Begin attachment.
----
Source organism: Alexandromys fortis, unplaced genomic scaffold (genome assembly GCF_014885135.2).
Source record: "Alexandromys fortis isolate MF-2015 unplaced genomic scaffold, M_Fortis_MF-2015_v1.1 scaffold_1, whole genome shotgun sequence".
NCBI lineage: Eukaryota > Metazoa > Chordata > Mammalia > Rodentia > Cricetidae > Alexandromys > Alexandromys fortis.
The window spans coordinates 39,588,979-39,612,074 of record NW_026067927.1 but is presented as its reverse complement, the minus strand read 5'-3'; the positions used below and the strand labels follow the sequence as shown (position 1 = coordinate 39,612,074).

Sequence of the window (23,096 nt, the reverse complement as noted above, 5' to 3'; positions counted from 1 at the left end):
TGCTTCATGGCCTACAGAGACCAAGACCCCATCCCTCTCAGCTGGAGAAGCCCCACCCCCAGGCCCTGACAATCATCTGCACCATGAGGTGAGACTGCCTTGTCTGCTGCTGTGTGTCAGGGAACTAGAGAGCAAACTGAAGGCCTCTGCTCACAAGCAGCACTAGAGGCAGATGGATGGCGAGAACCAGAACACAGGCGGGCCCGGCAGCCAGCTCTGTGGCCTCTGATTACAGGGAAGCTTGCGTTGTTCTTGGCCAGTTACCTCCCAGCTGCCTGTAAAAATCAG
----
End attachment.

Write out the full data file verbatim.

Source organism: Alexandromys fortis, unplaced genomic scaffold (genome assembly GCF_014885135.2).
Source record: "Alexandromys fortis isolate MF-2015 unplaced genomic scaffold, M_Fortis_MF-2015_v1.1 scaffold_1, whole genome shotgun sequence".
NCBI lineage: Eukaryota > Metazoa > Chordata > Mammalia > Rodentia > Cricetidae > Alexandromys > Alexandromys fortis.
The window spans coordinates 39,588,979-39,612,074 of record NW_026067927.1 but is presented as its reverse complement, the minus strand read 5'-3'; the positions used below and the strand labels follow the sequence as shown (position 1 = coordinate 39,612,074).

Sequence of the window (23,096 nt, the reverse complement as noted above, 5' to 3'; positions counted from 1 at the left end):
TGCTTCATGGCCTACAGAGACCAAGACCCCATCCCTCTCAGCTGGAGAAGCCCCACCCCCAGGCCCTGACAATCATCTGCACCATGAGGTGAGACTGCCTTGTCTGCTGCTGTGTGTCAGGGAACTAGAGAGCAAACTGAAGGCCTCTGCTCACAAGCAGCACTAGAGGCAGATGGATGGCGAGAACCAGAACACAGGCGGGCCCGGCAGCCAGCTCTGTGGCCTCTGATTACAGGGAAGCTTGCGTTGTTCTTGGCCAGTTACCTCCCAGCTGCCTGTAAAAATCAG